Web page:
Civics 101: How US Laws Interact With Each Other & Why The Executive Branch Has Become So Powerful

Aug 7, 2020

As we near next week’s primary election and the November general election, there has been an even greater focus on U.S. politics. But these conversations can become stilted by our own knowledge gaps about how government works in our country.

To give people a better working knowledge of how our political system developed here in the U.S., how it’s changed over time, and how it functions today, we spoke with Phil Rocco. He's an assistant professor in the department of political science at Marquette University.

“I really think about there being five major sources of law in the United States," he says. They are:

  • Common law made by judicial decisions 
  • The Constitution
  • Statues made by legislatures
  • Executive orders
  • Voter referendums

These don’t all exist in a vacuum though. They often interact with each other. One major way is the census.

Article I of the Constitution dictates that there must be a count made every 10 years but leaves it up to Congress to decide how that actually happens. At first, Congress would design an entirely new process every 10 years. But in 1902, it created the Census Bureau and streamlined the process. As we have seen with President Trump’s attempts to influence the census, executive orders can also be used to influence this process.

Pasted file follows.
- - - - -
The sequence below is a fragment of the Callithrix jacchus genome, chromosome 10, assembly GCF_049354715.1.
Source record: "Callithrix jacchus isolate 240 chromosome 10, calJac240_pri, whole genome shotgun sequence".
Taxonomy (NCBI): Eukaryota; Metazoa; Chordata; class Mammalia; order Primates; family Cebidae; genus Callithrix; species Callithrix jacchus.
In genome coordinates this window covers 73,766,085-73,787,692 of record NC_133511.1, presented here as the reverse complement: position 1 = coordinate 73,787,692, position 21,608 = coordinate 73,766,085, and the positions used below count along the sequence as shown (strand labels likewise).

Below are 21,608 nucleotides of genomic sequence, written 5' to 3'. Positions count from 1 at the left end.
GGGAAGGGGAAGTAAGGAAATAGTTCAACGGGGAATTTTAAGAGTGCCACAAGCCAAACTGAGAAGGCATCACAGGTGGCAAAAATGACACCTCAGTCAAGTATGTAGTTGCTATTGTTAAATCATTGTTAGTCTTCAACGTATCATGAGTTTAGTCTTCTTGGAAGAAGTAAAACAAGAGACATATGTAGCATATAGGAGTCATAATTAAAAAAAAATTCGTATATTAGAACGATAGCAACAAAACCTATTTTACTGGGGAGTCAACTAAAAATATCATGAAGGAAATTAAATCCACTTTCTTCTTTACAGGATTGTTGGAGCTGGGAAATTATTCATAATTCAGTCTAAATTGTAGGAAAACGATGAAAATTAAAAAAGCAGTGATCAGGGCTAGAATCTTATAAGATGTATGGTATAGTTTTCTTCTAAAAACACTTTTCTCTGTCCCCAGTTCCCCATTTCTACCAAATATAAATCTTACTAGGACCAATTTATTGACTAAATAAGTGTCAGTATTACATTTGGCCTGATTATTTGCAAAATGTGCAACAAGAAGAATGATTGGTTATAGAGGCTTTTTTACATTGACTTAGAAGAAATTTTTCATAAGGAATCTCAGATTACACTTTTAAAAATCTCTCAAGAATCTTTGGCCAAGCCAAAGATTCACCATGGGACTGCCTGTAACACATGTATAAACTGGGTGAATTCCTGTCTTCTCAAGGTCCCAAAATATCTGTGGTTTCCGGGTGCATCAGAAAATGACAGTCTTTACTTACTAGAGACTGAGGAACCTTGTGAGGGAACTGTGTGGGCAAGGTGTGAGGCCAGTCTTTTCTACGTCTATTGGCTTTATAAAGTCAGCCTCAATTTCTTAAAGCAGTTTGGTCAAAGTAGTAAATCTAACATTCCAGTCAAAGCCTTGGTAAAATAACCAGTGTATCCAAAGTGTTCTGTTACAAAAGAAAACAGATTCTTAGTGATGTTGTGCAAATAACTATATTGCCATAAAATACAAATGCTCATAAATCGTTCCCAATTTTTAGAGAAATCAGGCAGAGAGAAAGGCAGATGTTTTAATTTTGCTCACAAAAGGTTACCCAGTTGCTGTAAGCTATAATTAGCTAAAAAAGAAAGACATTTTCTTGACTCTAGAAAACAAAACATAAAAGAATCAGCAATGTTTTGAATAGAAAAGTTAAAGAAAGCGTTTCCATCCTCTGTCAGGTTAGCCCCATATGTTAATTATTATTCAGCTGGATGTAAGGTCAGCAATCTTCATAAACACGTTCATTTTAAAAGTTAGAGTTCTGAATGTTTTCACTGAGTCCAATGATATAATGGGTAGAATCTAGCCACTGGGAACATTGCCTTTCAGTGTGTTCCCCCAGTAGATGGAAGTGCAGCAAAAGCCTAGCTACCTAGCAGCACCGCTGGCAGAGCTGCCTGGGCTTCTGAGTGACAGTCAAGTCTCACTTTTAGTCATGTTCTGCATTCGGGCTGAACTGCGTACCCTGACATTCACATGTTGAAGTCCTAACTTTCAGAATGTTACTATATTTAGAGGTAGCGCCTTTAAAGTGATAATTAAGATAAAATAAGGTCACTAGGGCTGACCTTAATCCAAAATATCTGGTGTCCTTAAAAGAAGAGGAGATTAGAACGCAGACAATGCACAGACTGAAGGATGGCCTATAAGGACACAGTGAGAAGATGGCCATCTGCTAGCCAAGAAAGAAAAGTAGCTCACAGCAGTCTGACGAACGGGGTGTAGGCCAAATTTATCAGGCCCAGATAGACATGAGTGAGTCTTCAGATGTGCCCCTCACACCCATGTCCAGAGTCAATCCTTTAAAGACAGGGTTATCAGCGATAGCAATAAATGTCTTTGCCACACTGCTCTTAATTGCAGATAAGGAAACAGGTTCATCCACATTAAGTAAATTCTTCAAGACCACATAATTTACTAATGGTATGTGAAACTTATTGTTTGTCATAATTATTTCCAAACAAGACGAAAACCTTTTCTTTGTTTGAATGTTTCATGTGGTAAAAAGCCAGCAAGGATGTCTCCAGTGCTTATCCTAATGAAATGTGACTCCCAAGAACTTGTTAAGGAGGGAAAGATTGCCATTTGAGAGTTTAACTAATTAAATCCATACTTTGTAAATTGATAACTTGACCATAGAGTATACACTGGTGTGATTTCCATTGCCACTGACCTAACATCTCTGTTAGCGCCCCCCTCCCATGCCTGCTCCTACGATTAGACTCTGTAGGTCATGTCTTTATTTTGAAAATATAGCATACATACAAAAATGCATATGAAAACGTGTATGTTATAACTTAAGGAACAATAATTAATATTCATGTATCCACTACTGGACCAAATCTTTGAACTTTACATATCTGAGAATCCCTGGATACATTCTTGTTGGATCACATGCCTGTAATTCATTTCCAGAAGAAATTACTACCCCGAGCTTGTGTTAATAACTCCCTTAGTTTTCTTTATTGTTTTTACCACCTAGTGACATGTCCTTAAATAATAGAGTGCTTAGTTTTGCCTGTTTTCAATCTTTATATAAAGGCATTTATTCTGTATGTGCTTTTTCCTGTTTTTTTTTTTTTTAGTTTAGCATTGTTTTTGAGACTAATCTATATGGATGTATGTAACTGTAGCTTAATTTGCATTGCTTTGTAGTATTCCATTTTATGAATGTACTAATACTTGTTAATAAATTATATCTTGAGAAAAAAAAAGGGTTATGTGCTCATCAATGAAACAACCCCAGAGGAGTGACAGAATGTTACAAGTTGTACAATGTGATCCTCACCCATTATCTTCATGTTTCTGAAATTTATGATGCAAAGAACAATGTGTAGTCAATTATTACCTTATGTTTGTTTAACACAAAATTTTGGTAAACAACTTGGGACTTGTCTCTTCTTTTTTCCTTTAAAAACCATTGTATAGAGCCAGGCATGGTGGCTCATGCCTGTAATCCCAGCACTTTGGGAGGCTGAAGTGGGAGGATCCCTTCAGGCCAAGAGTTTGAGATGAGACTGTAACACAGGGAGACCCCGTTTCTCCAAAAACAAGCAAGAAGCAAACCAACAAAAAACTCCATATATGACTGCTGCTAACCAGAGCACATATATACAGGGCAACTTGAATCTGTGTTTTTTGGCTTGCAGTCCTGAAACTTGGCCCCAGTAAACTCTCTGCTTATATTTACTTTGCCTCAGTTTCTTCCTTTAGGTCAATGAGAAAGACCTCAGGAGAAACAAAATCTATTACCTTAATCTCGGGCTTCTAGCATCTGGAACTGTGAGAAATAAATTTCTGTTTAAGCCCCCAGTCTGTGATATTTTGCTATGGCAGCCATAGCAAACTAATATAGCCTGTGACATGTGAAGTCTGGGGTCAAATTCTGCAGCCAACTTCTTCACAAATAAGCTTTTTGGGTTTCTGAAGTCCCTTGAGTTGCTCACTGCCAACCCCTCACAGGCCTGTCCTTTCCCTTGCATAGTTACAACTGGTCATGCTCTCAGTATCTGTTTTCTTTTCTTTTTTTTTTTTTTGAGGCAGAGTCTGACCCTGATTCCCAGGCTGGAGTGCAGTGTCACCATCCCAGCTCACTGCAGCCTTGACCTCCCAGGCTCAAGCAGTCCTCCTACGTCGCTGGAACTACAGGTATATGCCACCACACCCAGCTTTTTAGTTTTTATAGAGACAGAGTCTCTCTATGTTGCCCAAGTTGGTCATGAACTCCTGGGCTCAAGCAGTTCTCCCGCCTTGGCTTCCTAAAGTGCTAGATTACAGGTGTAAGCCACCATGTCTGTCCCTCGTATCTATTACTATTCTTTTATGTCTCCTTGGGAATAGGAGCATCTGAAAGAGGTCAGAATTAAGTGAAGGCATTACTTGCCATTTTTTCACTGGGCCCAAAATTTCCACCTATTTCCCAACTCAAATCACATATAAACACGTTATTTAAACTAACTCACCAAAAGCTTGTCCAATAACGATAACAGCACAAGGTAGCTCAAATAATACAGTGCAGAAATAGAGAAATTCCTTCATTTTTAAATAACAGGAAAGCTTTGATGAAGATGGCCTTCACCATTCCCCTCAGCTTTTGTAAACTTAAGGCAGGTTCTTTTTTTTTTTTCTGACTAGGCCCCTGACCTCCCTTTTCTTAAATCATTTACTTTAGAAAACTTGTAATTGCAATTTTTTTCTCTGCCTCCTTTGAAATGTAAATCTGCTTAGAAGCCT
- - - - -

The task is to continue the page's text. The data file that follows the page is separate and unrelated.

“Just one piece of the Constitution, the census, but many different sources of law that go into how it works,” he says.  

Another large part of the American government is the idea of checks and balances. Our federal government was set up with checks and balances, but Rocco says they’re not functioning in the triangle diagram we learned in civics.  

Through the industrialization of the country and as more federal agencies are created, the executive branch has become more and more powerful, but the legislative branch has not kept up.

“As the executive branch is gaining leverage over the latter half of the 20th century, Congress does not always expand its own capacity in response,” says Rocco. “In the 1990s, Congress actually divests itself of a lot of key institutions that help it challenge and exert its authority over the executive branch.”

Rocco says there are two different ideas of how to address this. First, we should accept the enlarged role of the executive and more clearly define its powers. Second, Congress should expand its oversight power to check these expanded powers of the executive.

Until one is adopted, the executive branch continues to be a powerful force.